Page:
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The Rebirth of Regenerative Medicine (2008-11-25)

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The concept of using cells for therapy is about as old as the first successful human blood transfusions. However, it is only in the last 10 years that the reality of using cells for therapy and regenerative medicine has come about.

The origins of pharmacy and pharmaceuticals were largely embedded in small molecules and their relatively simple application to treating disease. In fact, the more we explore how the body works, the more we realise something that is really quite obvious: life does not operate just at a simple chemical or molecular level, but also at rather a very complex macromolecular level. So to think that disease could always be treated by simple molecules is, in retrospect, quite naive. Of course, we always had a deep-seated realisation of this, but, until very recently, we did not have the knowledge to apply the power of larger molecules and cells.

The rise of biotechnology over 30 years ago brought an exciting change to medicine. Genetic engineering and gene expression allowed macromolecules such as human growth hormone and insulin to be produced in large quantities, and antibody engineering has opened up the commercial use of larger molecules as therapeutics in areas of unmet clinical need. Furthermore, these breakthroughs fitted the standard business model of the pharmaceutical industry: that is, to discover, develop and sell drugs to treat diseases, either by eliminating their symptoms or by actually curing the ailment.  

The rise of stem cell research is about to change medicine forever. Technological breakthroughs, and our understanding of cellular mechanisms across a range of organs, mean that we are truly poised for some exciting times ahead, as witnessed by the recent report of a successful transplant of a tracheal section clothed in cartilage specially cultured from the recipient's own bone marrow stem cells. However, there is one big difference between advances in stem cell research and the rise of biotechnology: most of the funding for stem cell research has not come from the standard pharmaceutical or biotechnology business model sources, i.e. venture capital or the internal budgets of the R&D departments of pharmaceutical companies.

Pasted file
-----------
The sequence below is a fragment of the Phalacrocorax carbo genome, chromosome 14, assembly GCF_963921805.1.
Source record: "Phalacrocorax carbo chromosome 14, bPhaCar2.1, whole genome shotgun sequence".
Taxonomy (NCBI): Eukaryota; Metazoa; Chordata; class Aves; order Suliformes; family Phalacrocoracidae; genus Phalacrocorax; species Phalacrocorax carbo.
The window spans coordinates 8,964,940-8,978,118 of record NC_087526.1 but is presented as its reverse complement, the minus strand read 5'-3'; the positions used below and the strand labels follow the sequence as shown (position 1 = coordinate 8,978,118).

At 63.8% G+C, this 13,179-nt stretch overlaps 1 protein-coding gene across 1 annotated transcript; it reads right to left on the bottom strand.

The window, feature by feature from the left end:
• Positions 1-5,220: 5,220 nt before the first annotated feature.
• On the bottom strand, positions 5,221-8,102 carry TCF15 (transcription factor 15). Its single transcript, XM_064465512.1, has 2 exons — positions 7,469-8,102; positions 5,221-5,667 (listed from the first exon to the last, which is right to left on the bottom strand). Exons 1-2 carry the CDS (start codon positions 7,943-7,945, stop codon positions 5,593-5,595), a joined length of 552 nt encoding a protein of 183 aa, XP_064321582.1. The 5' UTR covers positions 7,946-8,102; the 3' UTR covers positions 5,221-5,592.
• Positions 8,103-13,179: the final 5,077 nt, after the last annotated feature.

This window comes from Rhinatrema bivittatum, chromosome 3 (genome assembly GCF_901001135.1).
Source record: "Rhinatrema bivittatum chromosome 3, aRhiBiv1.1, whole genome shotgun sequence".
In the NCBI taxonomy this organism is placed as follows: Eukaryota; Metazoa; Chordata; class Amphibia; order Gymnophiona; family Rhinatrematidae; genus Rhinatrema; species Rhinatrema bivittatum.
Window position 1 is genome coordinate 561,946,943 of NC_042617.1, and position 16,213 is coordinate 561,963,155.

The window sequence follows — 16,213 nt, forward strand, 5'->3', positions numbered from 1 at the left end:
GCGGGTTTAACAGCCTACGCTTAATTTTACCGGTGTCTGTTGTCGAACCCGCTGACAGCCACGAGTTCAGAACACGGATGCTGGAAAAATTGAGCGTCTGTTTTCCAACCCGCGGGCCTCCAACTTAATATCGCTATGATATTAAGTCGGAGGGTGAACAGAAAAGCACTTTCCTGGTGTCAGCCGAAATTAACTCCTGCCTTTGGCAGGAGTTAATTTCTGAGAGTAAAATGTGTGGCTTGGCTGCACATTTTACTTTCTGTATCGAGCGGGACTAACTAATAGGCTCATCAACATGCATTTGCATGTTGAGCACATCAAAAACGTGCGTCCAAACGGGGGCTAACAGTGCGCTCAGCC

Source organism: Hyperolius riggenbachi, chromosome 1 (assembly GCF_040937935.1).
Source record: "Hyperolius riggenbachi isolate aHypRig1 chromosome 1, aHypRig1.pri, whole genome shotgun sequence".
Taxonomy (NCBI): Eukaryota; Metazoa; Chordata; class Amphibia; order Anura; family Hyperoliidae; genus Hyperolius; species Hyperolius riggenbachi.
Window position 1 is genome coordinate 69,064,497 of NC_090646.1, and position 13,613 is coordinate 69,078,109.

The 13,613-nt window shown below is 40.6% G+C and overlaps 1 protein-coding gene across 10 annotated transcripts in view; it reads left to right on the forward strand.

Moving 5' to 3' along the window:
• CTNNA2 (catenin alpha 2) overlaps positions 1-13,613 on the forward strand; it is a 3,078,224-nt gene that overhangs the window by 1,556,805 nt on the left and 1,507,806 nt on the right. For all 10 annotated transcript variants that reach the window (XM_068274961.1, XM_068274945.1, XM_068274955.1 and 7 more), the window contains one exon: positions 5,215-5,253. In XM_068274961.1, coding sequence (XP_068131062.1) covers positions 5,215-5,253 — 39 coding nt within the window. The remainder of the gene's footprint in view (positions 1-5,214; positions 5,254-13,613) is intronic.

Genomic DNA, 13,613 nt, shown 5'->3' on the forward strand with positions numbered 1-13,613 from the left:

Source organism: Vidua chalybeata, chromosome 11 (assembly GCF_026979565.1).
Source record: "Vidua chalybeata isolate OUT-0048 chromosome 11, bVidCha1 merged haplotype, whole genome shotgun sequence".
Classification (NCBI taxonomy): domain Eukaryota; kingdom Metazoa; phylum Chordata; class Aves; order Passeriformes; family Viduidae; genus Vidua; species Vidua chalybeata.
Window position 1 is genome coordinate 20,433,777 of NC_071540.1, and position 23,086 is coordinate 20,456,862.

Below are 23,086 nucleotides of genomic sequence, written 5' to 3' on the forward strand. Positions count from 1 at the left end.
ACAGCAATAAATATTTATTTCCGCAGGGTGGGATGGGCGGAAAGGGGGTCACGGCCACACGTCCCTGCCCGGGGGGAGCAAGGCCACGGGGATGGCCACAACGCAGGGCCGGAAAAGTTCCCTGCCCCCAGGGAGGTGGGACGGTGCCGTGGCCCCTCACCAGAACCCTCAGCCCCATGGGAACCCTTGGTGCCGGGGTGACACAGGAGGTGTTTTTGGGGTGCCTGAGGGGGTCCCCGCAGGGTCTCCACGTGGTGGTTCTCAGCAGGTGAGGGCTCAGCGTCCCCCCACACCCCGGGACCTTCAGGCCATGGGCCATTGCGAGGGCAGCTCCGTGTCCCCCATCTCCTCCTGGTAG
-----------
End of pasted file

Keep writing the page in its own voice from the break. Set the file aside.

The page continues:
In fact, the biggest funding initiative to date is the establishment of the California Institute for Regenerative Medicine (CIRM) in early 2005, following the passage in late 2004 of Proposition 71 – the California Stem Cell Research and Cures Initiative. This initiative, which provides US$3 B in funding for stem cell research at California universities and research institutions, called for the establishment of a new state agency to make grants and provide loans for stem cell research, research facilities and other vital research opportunities. To date, the CIRM has approved 229 research grants of more than US$614 M, making it the largest source of funding for embryonic and pluripotent stem cell research in the world.

So stem cell research does not fit easily into the standard pharmaceutical or biotechnology business model, and yet it has the greatest potential for curing disease. Funding from traditional sources is unlikely to happen, so who are the funders likely to be? Certainly governments and not-for-profit institutions will continue to fund this research, but other likely sources of funds are the payers of private and national health insurance. Some pharmaceutical companies have already started to make moves in this area, and we await their further involvement with interest.